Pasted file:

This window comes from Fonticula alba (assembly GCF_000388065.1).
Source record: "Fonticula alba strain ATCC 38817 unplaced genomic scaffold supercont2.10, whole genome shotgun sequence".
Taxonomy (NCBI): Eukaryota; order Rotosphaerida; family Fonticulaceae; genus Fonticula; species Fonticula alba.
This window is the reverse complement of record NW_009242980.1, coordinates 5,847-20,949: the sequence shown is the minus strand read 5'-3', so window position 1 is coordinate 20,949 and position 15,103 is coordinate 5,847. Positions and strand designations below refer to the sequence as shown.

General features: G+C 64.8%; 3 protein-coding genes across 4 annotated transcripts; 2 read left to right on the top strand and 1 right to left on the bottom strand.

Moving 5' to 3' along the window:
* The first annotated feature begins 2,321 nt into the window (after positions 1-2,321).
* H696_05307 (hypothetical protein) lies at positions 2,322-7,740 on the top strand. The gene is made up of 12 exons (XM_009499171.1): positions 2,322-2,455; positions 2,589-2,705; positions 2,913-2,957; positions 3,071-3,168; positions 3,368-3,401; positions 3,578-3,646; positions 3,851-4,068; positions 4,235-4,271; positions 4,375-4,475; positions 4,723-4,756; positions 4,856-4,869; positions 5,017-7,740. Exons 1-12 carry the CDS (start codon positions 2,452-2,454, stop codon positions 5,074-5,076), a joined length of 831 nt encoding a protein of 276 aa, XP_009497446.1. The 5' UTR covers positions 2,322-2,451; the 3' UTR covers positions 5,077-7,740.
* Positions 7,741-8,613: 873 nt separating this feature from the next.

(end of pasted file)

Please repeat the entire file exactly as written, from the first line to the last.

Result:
This window comes from Fonticula alba (assembly GCF_000388065.1).
Source record: "Fonticula alba strain ATCC 38817 unplaced genomic scaffold supercont2.10, whole genome shotgun sequence".
Taxonomy (NCBI): Eukaryota; order Rotosphaerida; family Fonticulaceae; genus Fonticula; species Fonticula alba.
This window is the reverse complement of record NW_009242980.1, coordinates 5,847-20,949: the sequence shown is the minus strand read 5'-3', so window position 1 is coordinate 20,949 and position 15,103 is coordinate 5,847. Positions and strand designations below refer to the sequence as shown.

General features: G+C 64.8%; 3 protein-coding genes across 4 annotated transcripts; 2 read left to right on the top strand and 1 right to left on the bottom strand.

Moving 5' to 3' along the window:
* The first annotated feature begins 2,321 nt into the window (after positions 1-2,321).
* H696_05307 (hypothetical protein) lies at positions 2,322-7,740 on the top strand. The gene is made up of 12 exons (XM_009499171.1): positions 2,322-2,455; positions 2,589-2,705; positions 2,913-2,957; positions 3,071-3,168; positions 3,368-3,401; positions 3,578-3,646; positions 3,851-4,068; positions 4,235-4,271; positions 4,375-4,475; positions 4,723-4,756; positions 4,856-4,869; positions 5,017-7,740. Exons 1-12 carry the CDS (start codon positions 2,452-2,454, stop codon positions 5,074-5,076), a joined length of 831 nt encoding a protein of 276 aa, XP_009497446.1. The 5' UTR covers positions 2,322-2,451; the 3' UTR covers positions 5,077-7,740.
* Positions 7,741-8,613: 873 nt separating this feature from the next.